The zoo occupies an important place in Pi’s memory. Indeed, growing up in a zoo shaped his belief system, taught him about animal nature, and imbued in him many significant lessons about the meaning of freedom. Zoos are places of habit: there are chores that the keepers must perform every day, such as feeding and cleaning the animals and their cages, as well as animal rituals. Pi establishes early on the orderliness of the zoo and the comforting sense of regularity it gives him. Animals prefer the consistency of zoo life just as humans accustom themselves to the rituals and abundance of modern society, their own sort of zoo. Zoo animals rarely run away, even if given the opportunity, and they enjoy the abundant water and food. In the wild, by contrast, life is a constant battle for survival, a race against the odds and other creatures. Death is a constant presence and possibility. All of us living in modern society are essentially zoo creatures, defanged and protected from the wilderness waiting for us beyond the enclosure walls, walls from which Pi will soon be freed.
Explanations of Pi’s name take up nearly as much text as his philosophizing about zoos. The watery associations of Piscine Molitor’s full name are undeniable: piscine not only means “pool” in French but shares a derivation with pisces, or fish. As befits his name, Pi learns how to swim from Francis Adirubasamy, and he gravitates toward water. His full name performs two related and yet antithetical functions in the text: first, it emphasizes the idea that a very strong swimmer like Pi might realistically have survived in the ocean after a shipwreck; and second, it is such an odd name that is has the ring of allegory, positioning Pi as a mythic or fabled character. The literal, mathematic symbol pi, an almost impossibly long number whose combinations never repeat, also symbolizes Pi’s long journey, with all its variations.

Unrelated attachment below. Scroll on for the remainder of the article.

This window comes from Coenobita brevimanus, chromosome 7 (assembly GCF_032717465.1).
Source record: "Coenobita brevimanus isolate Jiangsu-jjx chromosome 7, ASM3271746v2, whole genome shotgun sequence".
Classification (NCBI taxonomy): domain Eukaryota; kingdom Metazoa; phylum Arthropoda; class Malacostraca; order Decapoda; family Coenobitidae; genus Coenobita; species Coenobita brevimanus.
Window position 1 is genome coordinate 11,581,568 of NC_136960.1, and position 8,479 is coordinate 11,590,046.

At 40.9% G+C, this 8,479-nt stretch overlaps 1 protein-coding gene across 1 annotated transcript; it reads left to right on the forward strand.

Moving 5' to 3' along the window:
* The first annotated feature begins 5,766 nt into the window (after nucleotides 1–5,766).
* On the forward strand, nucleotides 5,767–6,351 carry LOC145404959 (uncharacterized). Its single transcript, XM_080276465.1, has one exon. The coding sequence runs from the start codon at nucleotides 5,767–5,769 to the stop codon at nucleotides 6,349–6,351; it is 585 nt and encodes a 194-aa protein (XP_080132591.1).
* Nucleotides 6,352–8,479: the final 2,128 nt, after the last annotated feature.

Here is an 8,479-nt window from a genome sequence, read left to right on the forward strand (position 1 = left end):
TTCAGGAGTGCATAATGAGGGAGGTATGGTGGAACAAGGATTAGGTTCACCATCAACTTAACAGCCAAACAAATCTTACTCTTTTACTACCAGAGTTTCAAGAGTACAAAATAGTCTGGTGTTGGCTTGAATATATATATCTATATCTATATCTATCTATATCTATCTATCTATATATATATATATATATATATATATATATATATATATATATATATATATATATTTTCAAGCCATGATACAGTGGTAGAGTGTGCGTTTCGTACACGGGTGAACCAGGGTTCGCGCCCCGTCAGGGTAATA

Given the amount of energy that Pi devotes to the ideas of rituals and routine in the lives of zoo creatures, it is telling that he uses repetition to train his schoolmates and teachers into calling him Pi. One day at school, he leaps up during roll call and writes his full name on the blackboard; then he underlines his preferred nickname, Pi, and speaks it aloud. He carries out this act in each classroom, during every roll call, to the point where his fellow students start to follow along. For humans as well as animals, repetition proves to be a very effective teacher.
Pi's lifeboat = faith
Island = Religion
Sea and Sun = harsh realities of real life, scrutinizing your faith
Trees = clergy/priests/rabbis/imams, etc.
Meerkats = followers of religion
The overall message of the chapter is that although religion (organized faith) can aid us and stabilize us and nourish us spiritually in the short term, it is not a viable long-term answer to our spiritual questions, and will ultimately kill us mentally and spiritually.
Pi discovers the island when "
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Pi, who is named for an irrational idea that is used to pose and solve scientific whims, presents two parallel stories--he describes as one's perception of the world--to explain his survival on the Pacific for a remarkable 227 days. This is itself a momentous reflection of one's theological beliefs. This novel promises to make one believe in God, and it does. The animal story, with its far-fetched aspects, is much more difficult for the investigators to believe than the human story, as Pi says clearly annoyed, they want a story they already ... Read more→
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Truth vs. Fact
Will to survive